Nebraska Supreme Court upholds ruling same-sex couples can adopt, compares state policy to ‘Whites Only’ sign
Two years after the landmark Supreme Court Obergefell case that found same-sex couples do have the right to marry, it’s hard to think they would still be in court trying to adopt children, but welcome to Nebraska. Of all 50 states, the Cornhusker State had one of the most pernicious policies against same-sex couples, or even LGBT people, adopting.
In 1995 the then-director of the Nebraska Department of Social Services, Mary Dean Harvey, issued a policy memorandum mandating that “people who identify themselves as homosexuals” or even “unrelated, unmarried adults residing together” were banned from fostering children or adopting them.
On Friday the Nebraska Supreme Court upheld a lower court ruling that had struck down the ban, and admonished the State for its policy and for publishing the policy, known as Memo 1-95, on a state website, while claiming it was not enforced.
“Memo 1-95 was a published statement on DHHS’ official website that ‘heterosexuals only’ need apply to be foster parents,” Judge John Wright. ”It is legally indistinguishable from a sign reading ‘Whites Only’ on the hiring-office door. Memo 1-95 clearly excluded same-sex couples and individuals who identified as homosexuals either from being licensed or from having state wards placed in their homes.”
Judge Wright called that pernicious, decades-old policy “a barrier to equal treatment.” He also detailed one couple’s experience:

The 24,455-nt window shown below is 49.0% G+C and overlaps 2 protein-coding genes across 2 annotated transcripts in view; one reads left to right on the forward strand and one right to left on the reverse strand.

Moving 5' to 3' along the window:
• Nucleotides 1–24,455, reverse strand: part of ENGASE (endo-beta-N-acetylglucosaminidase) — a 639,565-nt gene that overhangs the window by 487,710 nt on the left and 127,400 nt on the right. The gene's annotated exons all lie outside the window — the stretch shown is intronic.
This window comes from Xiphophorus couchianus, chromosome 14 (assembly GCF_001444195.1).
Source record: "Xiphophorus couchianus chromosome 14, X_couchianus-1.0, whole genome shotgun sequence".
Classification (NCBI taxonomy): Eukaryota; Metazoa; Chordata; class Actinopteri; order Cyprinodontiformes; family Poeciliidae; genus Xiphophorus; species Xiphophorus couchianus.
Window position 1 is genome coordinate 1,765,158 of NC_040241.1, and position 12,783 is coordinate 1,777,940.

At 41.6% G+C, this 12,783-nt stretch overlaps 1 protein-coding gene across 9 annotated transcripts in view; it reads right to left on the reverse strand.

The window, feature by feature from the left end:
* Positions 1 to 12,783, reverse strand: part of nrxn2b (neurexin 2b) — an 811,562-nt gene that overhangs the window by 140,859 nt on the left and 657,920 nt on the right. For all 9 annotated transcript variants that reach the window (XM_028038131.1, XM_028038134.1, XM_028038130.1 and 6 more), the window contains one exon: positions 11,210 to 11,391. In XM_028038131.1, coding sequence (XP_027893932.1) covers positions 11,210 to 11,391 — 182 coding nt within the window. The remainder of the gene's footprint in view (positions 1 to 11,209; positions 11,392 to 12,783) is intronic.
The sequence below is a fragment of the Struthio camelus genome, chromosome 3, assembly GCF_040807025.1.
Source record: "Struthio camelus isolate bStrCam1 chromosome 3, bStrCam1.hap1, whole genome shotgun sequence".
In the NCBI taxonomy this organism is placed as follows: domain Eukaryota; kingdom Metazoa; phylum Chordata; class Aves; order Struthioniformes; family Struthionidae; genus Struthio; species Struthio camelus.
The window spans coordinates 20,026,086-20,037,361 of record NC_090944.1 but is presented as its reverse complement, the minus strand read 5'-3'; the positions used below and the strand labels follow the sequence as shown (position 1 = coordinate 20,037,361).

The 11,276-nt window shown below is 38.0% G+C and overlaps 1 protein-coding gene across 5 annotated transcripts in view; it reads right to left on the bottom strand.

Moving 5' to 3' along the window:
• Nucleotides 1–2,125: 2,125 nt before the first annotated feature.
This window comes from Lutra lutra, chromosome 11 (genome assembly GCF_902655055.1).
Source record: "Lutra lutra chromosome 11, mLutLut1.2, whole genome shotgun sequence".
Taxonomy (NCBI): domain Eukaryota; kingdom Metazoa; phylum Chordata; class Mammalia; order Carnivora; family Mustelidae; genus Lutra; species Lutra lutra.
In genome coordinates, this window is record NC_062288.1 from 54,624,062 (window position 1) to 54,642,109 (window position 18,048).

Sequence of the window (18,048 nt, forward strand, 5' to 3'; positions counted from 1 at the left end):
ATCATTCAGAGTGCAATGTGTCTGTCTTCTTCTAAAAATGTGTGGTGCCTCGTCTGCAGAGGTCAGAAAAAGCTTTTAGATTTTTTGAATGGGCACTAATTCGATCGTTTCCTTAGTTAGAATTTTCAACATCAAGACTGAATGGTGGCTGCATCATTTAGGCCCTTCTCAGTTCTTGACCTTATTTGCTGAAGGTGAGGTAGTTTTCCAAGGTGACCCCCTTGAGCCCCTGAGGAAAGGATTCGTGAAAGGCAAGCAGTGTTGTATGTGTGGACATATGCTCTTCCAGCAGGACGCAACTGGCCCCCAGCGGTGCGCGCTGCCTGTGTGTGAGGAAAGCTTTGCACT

“After a significant delay in the progression of their case, they contacted the director as well as the chief executive officer of DHHS, who both either directly or indirectly confirmed the continuing force and effect of Memo 1-95.”
Vox reports the case “was brought on behalf of three couples, including Lisa Blakey and Janet Rodriguez, who’d been together more than eight years. They wanted to become foster parents but were barred from doing so because of both their sexual orientation and the fact they were unmarried. Another couple in the case, Todd Vesely and Joel Busch, began applying to become foster parents in 2008. According to court documents, they passed required background and home checks before they too discovered that they were prevented from becoming foster parents because of the state policy.”
Judge Wright also ruled that the State pay plaintiffs’ $174,000 legal expenses.
“This is a victory for children in Nebraska. This is a victory for LGBT Nebraskans,” ACLU of Nebraska Executive Director Danielle Conrad said in a statement. “Today in Nebraska love wins! Since the lower court ruling striking down Nebraska’s ban on gay and lesbian foster parents, our clients Todd and Joel have opened their hearts and homes to several children in need. There are tens of thousands of LGBT people who call the Cornhusker State home and thousands of Nebraska children in need of a foster care placement. This victory means that Nebraska’s motto of ‘Equality before the Law’ rings out more truly for all in our state.”
Ruling available at Equality Case Files
Image via Facebook
At the intersection of politics, religion, law, social justice, and civil rights, The New Civil Rights Movement is a broadly cited media organization delivering news and opinion dedicated to the wide interests of the progressive and LGBT communities.
Children in Alabama who need good homes may find it harder to get adopted. In March the Alabama House passed a bill allowing adoption agencies to discriminate against same-sex couples, based on the agency’s “sincerely held religious beliefs.” On Wednesday, the Alabama Senate passed the same bill. The new law matches one that’s been on the books [...]April 21, 2017
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